Mammographic screening in Sami speaking municipalities and a control group. Are early outcome measures influenced by ethnicity?
ABSTRACT Female citizens of Sami (the indigenous people of Norway) municipalities in northern Norway have a low risk of breast cancer. The objective of this study was to describe the attendance rate and outcome of the Norwegian Breast Cancer Screening Program (NBCSP) in the Sami-speaking municipalities and a control group.
A retrospective registry-based study.
The 8 municipalities included in the administration area of the Sami language law (Sami) were matched with a control group of 11 municipalities (non-Sami). Population data were accessed from Statistics Norway. Data regarding invitations and outcome in the NBCSP during the period 2001-2010 was derived from the Cancer Registry of Norway (CRN). The NBCSP targets women aged 50-69 years. Rates and percentages were compared using chi-square test with a p-value<0.05 as statistical significant.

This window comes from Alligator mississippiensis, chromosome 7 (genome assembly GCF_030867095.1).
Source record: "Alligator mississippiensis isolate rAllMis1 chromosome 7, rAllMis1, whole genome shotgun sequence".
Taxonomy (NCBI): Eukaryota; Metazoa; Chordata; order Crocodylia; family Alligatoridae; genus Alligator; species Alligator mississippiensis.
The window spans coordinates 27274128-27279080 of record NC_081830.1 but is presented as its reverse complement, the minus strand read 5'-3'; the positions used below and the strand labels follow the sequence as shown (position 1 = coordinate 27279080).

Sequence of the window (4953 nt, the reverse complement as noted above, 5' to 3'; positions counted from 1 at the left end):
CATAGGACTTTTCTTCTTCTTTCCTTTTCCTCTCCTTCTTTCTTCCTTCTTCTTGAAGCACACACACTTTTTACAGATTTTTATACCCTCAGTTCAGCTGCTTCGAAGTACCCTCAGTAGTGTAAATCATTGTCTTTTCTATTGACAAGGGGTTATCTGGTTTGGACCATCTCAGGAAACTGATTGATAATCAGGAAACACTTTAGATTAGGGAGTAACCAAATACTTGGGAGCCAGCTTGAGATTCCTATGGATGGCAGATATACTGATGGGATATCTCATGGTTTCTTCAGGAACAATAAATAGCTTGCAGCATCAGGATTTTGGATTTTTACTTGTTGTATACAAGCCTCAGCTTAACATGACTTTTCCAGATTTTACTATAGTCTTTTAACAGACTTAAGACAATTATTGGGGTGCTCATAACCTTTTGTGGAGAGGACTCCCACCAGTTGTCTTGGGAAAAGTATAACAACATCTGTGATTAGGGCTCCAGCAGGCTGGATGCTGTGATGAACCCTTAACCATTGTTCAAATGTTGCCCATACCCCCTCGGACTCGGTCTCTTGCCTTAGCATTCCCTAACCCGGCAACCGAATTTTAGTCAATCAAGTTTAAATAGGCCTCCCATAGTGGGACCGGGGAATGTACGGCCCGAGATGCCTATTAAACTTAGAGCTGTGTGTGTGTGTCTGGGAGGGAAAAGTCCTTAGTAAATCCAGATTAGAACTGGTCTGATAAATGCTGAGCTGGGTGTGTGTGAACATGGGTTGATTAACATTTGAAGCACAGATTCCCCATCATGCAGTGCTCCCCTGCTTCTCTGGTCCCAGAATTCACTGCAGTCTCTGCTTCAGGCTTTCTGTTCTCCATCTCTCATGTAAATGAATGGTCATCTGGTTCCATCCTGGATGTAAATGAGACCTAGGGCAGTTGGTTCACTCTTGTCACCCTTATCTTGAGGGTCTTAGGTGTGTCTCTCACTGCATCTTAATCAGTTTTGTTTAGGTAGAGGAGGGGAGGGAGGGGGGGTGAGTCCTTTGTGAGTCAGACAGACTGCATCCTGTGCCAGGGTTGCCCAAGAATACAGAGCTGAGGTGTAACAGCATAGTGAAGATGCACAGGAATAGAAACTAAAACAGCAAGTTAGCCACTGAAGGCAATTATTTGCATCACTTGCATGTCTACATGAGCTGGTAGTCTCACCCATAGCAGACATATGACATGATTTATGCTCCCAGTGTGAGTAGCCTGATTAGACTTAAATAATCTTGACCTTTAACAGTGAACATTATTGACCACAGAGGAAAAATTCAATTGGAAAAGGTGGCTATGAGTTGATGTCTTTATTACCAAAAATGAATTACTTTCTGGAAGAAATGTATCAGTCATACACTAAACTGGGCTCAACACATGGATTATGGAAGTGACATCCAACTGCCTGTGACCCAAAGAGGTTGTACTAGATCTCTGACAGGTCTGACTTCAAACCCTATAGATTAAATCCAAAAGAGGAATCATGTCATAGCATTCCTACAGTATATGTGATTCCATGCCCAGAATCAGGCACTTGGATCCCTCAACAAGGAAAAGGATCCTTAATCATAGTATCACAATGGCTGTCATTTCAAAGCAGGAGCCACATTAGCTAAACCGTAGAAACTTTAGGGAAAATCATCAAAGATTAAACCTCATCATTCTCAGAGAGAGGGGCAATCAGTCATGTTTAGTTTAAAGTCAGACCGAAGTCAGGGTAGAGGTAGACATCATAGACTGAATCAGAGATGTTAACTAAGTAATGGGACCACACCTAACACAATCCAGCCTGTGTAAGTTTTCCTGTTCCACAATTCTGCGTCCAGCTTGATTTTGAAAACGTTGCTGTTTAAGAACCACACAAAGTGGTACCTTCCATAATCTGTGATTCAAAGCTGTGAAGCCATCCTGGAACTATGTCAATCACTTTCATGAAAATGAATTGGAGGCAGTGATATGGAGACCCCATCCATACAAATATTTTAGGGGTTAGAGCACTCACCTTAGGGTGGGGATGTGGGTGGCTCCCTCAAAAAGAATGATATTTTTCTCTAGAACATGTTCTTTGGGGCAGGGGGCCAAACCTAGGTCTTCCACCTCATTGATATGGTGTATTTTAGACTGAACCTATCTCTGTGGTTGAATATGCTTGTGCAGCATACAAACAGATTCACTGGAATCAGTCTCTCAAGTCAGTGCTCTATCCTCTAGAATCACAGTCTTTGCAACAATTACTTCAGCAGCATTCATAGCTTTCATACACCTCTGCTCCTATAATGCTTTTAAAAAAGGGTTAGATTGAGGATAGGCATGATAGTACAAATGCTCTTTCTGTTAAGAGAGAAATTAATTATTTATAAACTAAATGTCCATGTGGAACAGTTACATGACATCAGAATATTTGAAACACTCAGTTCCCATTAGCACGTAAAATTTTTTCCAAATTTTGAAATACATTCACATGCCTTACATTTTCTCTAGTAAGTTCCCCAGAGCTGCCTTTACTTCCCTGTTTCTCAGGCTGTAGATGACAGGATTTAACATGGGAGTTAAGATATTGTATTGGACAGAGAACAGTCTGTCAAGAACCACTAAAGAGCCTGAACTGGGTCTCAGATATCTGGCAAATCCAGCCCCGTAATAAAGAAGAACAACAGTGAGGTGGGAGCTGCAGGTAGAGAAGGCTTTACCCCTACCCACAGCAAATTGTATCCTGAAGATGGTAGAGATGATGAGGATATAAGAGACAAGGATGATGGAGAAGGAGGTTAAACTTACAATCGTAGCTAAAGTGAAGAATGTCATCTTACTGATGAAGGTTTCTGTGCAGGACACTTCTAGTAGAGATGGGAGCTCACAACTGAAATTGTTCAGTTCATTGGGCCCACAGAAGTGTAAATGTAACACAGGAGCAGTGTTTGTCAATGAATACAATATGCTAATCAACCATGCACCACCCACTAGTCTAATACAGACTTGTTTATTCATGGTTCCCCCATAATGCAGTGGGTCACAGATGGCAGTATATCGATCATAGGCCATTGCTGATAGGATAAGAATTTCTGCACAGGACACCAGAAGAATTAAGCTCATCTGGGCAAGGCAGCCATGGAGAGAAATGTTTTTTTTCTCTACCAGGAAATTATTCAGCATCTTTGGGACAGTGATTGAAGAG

The attendance rate in the NBCSP was 78% in the Sami and 75% in the non-Sami population (p< 0.01). The recall rates were 2.4 and 3.3% in the Sami and non-Sami population, respectively (p<0.01). The rate of invasive screen detected cancer was not significantly lower in the Sami group (p=0.14). The percentage of all breast cancers detected in the NBCSP among the Sami (67%) was lower compared with the non-Sami population (86%, p=0.06).
Despite a lower risk of breast cancer, the Sami attended the NBCSP more frequently than the control group. The recall and cancer detection rate was lower among the Sami compared with the non-Sami group.